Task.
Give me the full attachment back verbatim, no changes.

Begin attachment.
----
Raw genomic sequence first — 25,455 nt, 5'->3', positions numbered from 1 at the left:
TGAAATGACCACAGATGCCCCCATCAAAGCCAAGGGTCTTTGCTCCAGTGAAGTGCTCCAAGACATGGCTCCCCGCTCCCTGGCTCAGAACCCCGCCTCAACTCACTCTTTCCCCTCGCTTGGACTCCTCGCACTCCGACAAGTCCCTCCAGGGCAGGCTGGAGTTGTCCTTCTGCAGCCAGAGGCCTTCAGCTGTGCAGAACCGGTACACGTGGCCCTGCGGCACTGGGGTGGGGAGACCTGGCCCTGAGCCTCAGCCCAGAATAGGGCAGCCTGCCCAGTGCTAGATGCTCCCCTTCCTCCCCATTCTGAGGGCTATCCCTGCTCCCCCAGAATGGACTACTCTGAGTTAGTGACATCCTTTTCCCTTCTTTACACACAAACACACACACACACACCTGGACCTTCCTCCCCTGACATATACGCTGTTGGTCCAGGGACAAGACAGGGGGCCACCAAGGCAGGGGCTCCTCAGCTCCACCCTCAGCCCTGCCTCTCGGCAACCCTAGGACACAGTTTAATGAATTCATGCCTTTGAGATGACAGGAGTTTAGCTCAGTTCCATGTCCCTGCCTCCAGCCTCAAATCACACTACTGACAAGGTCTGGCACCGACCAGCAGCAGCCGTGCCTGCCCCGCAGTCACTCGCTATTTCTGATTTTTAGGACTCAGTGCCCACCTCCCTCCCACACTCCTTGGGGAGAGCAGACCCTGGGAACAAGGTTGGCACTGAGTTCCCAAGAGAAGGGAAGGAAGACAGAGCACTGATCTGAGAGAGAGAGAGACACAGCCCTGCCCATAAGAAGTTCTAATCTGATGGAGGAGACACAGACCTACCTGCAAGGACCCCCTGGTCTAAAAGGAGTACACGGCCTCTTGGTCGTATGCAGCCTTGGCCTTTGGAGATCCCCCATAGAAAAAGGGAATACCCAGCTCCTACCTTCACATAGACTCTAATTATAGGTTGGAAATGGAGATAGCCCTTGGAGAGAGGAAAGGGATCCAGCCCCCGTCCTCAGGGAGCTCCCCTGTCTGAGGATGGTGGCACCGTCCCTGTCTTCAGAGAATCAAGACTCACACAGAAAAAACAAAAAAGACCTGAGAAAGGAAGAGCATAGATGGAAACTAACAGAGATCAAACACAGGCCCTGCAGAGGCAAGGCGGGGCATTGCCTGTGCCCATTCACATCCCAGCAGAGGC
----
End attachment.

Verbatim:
Raw genomic sequence first — 25,455 nt, 5'->3', positions numbered from 1 at the left:
TGAAATGACCACAGATGCCCCCATCAAAGCCAAGGGTCTTTGCTCCAGTGAAGTGCTCCAAGACATGGCTCCCCGCTCCCTGGCTCAGAACCCCGCCTCAACTCACTCTTTCCCCTCGCTTGGACTCCTCGCACTCCGACAAGTCCCTCCAGGGCAGGCTGGAGTTGTCCTTCTGCAGCCAGAGGCCTTCAGCTGTGCAGAACCGGTACACGTGGCCCTGCGGCACTGGGGTGGGGAGACCTGGCCCTGAGCCTCAGCCCAGAATAGGGCAGCCTGCCCAGTGCTAGATGCTCCCCTTCCTCCCCATTCTGAGGGCTATCCCTGCTCCCCCAGAATGGACTACTCTGAGTTAGTGACATCCTTTTCCCTTCTTTACACACAAACACACACACACACACCTGGACCTTCCTCCCCTGACATATACGCTGTTGGTCCAGGGACAAGACAGGGGGCCACCAAGGCAGGGGCTCCTCAGCTCCACCCTCAGCCCTGCCTCTCGGCAACCCTAGGACACAGTTTAATGAATTCATGCCTTTGAGATGACAGGAGTTTAGCTCAGTTCCATGTCCCTGCCTCCAGCCTCAAATCACACTACTGACAAGGTCTGGCACCGACCAGCAGCAGCCGTGCCTGCCCCGCAGTCACTCGCTATTTCTGATTTTTAGGACTCAGTGCCCACCTCCCTCCCACACTCCTTGGGGAGAGCAGACCCTGGGAACAAGGTTGGCACTGAGTTCCCAAGAGAAGGGAAGGAAGACAGAGCACTGATCTGAGAGAGAGAGAGACACAGCCCTGCCCATAAGAAGTTCTAATCTGATGGAGGAGACACAGACCTACCTGCAAGGACCCCCTGGTCTAAAAGGAGTACACGGCCTCTTGGTCGTATGCAGCCTTGGCCTTTGGAGATCCCCCATAGAAAAAGGGAATACCCAGCTCCTACCTTCACATAGACTCTAATTATAGGTTGGAAATGGAGATAGCCCTTGGAGAGAGGAAAGGGATCCAGCCCCCGTCCTCAGGGAGCTCCCCTGTCTGAGGATGGTGGCACCGTCCCTGTCTTCAGAGAATCAAGACTCACACAGAAAAAACAAAAAAGACCTGAGAAAGGAAGAGCATAGATGGAAACTAACAGAGATCAAACACAGGCCCTGCAGAGGCAAGGCGGGGCATTGCCTGTGCCCATTCACATCCCAGCAGAGGC